Elizabeth Wrigley in 1960, Director of the Francis Bacon Library for over 50 years
photo courtesy of Alan Jutzi of The Huntington Library, CA.
"She knew what she had," says a friend and former associate of Elizabeth Springer Wrigley, "And what she didn't have, she knew where you could find it, anywhere in the world."
Mrs. Wrigley, director for 5 decades of the Francis Bacon Library, located until a year and a half ago on East Seventh Street on the campus of the Claremont Colleges, died April 26, 1997 following a two year period of failing health. Mrs. Wrigley was 81 years of age. She had made her home in Temple City for many years.
Mrs. Wrigley's association with the library devoted to the question of "Who wrote Shakespeare?" was preceded and later accompanied by her involvement with the Francis Bacon Foundation from whence the library evolved.
The woman who would become characterized as "the Francis Bacon Foundation Library" was born on October 4, 1915 in Pittsburgh, Pennsylvania. For a period of time during her childhood, she lived in India under the rule of the Raj. She attended the University of Pittsburgh where she received a bachelor of arts degree in Elizabethan literature in 1935. The following year she earned a bachelor of science degree in library science at The Carnegie Institute of Technology. She was an analyst for the US Steel Corporation in Pittsburgh from 1941 to 1943.
Shortly after coming to California in 1944 when her husband, Oliver Wrigley, an engineer for US Steel, was transferred here, Mrs. Wrigley was invited to tea at the Hollywood home of Walter Conrad Arensberg, a noted art and rare book collector.
"He had established the Francis Bacon Foundation in 1938 and needed someone to run the library. And here I still am," Mrs. Wrigley reported some 45 years later.
She began her long career as a research assistant with the foundation in 1944; the next year she was named as an executive and member of the board. The library at that time was located in a wing added to the Arnesherg home. In 1954, the library was moved to the Pashgian Building in Pasadena and was opened to the general public.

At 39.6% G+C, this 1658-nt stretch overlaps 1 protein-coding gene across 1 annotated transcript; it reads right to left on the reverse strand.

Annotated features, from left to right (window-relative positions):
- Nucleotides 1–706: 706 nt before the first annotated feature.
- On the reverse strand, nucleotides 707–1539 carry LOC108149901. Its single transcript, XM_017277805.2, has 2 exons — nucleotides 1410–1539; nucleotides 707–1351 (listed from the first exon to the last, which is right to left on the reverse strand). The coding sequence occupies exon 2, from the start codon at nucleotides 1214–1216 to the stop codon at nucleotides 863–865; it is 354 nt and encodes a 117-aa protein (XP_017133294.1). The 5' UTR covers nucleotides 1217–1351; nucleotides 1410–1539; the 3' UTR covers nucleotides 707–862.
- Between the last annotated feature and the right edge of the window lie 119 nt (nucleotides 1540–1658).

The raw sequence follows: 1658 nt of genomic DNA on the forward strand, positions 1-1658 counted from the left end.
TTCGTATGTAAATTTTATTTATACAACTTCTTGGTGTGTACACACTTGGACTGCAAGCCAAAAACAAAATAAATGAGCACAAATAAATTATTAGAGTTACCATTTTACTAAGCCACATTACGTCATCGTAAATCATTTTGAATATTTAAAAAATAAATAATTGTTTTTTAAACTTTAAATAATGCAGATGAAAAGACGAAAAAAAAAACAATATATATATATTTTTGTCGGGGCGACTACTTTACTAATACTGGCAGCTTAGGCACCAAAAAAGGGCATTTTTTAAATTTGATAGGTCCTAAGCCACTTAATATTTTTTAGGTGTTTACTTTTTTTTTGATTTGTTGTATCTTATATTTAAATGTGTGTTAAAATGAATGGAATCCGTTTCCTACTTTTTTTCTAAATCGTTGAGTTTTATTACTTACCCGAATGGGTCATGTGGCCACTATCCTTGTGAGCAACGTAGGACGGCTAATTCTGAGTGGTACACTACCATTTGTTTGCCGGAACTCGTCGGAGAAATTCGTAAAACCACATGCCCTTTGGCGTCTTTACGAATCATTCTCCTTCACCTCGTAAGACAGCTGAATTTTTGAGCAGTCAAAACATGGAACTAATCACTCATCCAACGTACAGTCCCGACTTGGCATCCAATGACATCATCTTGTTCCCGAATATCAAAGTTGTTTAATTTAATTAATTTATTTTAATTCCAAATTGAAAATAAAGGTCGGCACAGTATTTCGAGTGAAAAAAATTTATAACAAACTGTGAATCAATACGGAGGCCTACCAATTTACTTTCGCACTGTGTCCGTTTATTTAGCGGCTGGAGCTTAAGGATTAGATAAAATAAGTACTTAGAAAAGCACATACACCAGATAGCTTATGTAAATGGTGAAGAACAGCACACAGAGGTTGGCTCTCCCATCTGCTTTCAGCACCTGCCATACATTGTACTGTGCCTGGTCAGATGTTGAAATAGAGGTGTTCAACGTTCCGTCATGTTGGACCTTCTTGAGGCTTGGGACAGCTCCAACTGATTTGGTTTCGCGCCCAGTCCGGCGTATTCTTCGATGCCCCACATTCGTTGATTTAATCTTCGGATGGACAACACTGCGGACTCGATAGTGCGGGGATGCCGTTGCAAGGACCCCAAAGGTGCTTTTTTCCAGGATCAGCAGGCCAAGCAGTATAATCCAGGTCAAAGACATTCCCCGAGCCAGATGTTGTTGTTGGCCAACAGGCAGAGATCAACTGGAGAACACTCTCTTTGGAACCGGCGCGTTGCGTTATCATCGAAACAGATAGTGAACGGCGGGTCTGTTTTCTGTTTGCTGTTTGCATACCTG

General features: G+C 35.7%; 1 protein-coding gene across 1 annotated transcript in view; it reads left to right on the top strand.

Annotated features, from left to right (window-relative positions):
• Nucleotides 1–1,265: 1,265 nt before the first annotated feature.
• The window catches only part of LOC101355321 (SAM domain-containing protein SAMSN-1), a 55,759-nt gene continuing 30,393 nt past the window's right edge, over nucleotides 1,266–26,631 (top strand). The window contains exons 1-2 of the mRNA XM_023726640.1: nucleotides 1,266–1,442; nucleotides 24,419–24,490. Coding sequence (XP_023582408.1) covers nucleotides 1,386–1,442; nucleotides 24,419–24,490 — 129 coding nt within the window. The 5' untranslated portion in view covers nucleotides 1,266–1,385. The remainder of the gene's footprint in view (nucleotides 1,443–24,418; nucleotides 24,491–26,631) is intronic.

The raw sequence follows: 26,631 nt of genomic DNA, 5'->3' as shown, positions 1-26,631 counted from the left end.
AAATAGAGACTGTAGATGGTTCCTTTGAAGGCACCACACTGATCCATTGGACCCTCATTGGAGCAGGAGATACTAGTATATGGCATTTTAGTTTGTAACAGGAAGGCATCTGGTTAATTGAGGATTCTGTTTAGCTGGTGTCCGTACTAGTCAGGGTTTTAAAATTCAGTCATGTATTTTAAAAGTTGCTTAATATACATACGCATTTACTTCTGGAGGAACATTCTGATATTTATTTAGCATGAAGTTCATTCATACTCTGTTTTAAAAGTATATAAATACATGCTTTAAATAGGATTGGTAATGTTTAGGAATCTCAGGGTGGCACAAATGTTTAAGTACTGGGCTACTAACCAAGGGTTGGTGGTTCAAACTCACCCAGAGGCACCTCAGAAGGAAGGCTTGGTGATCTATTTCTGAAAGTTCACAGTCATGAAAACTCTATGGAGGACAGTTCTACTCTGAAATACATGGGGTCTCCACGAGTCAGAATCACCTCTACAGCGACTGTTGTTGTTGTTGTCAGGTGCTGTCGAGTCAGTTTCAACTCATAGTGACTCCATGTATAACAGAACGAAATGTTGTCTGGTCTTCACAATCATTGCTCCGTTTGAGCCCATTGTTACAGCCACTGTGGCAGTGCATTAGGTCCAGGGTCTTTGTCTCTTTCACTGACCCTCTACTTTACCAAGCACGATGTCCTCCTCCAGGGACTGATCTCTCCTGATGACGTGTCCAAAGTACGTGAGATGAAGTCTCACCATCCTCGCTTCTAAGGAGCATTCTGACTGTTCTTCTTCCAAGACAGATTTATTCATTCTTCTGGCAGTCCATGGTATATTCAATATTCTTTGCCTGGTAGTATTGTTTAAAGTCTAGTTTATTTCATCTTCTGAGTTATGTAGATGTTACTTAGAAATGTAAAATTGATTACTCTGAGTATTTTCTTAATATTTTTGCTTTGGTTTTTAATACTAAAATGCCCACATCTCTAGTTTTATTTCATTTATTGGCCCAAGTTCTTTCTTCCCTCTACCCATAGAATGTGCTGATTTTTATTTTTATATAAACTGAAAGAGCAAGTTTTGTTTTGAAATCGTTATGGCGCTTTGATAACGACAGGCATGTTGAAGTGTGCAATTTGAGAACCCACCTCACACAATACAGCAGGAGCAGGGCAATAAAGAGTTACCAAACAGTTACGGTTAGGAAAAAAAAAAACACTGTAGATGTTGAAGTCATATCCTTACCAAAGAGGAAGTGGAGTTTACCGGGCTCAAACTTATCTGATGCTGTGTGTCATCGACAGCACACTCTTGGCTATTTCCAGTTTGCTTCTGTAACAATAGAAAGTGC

By 1959, Mrs. Wrigley was president of the foundation and the library, then numbering some 5000 volumes dealing with fields of interest of the English philosopher and statesman, came to Claremont and to its home on Seventh Street in a brick building constructed to house the valuable collection.
From 1960 when the building was dedicated, over the next 35 years, Mrs. Wrigley continued to preside over the library. Under her stewardship it grew from its original 3500 titles to 14,000 volumes dealing with law, politics, affairs of state, philosophy, literature, cryptography, science, natural magic, witchcraft, alchemy and Rosicrucian teachings-all interests of the multifaceted Bacon.
In addition lo adding volumes to the library, Mrs. Wrigley was known for the foundation sponsored literary events and Shakespearean Authorship Roundtables that were held on a regular basis. She, an acquaintance reports, was a catalyst in bringing people such as artist Beatrice Wood, historians Paul Kristeller, Peter Urbach, French Fogle and John Niven and mathematician Elmer Tolsted, along with many others, to Claremont and together.
"She was very much interested in keeping that discussion (of who wrote Shakespeare) alive," says Margarel Coats who was her assistant for a time. "Of course she was interested in everything that Bacon did. She was a remarkable person who had her own strong ideas about the library-and knew her direction."
In 1995, with Mrs. Wrigley's health failing, the board of directors of The Francis Bacon Foundation voted to donate the Bacon Library holding to the Huntington Library in San Marino following considerable discussion with the Claremont Colleges. The moving process was completed in April, 1996 and the collection now housed as "The Francis Bacon Foundation-Arensberg Collection".
Julie Zurek was a librarian with Mrs. Wrigley in the late 1970s. "She had a very generous spirit," Ms. Zurek recalls, "and her depth of knowledge of the Elizabethan era-to say it was considerable would be an understatement. Scholars from all over the world would come there---sometimes for a week, sometimes for a year."
John Niven, professor emeritus of history at Claremont Graduate school, and a member of the Francis Bacon Foundation board of directors, says of,Mrs. Wrigley, "She was a wonderful person of course, and a very fine librarian and curator of English Renaissance rare books. She did expand the library to include American history and other areas and to establish a good library on witchcraft. She was forceful, but a very nice person."
Charles "Chick" Goldsmid of Claremont Books and Prints was involved in the sale of duplicate materials when the collection was moved to the Huntington, and knew of Mrs. Wrigley's work. "She made many major additions to the collection," Mr. Goldsmid recalls, "and she attracted and nurtured a group of people world wide who studied Bacon in the 17th century. The Bacon (Library) was a very special place. It had a local coterie and was a very special place for a lot of people."
Described by many in terms of forcefulness and knowing what she wanted, Claremont Attorney Robert Stafford observes of Mrs. Wrigley, "She was a lady who had a style all her own."
Mrs. Wrigley was cremated with her ashes scattered in the foothills shadowed by Mt. Baldy, California. Mrs. Wrigley's husband, Oliver, died in 1976.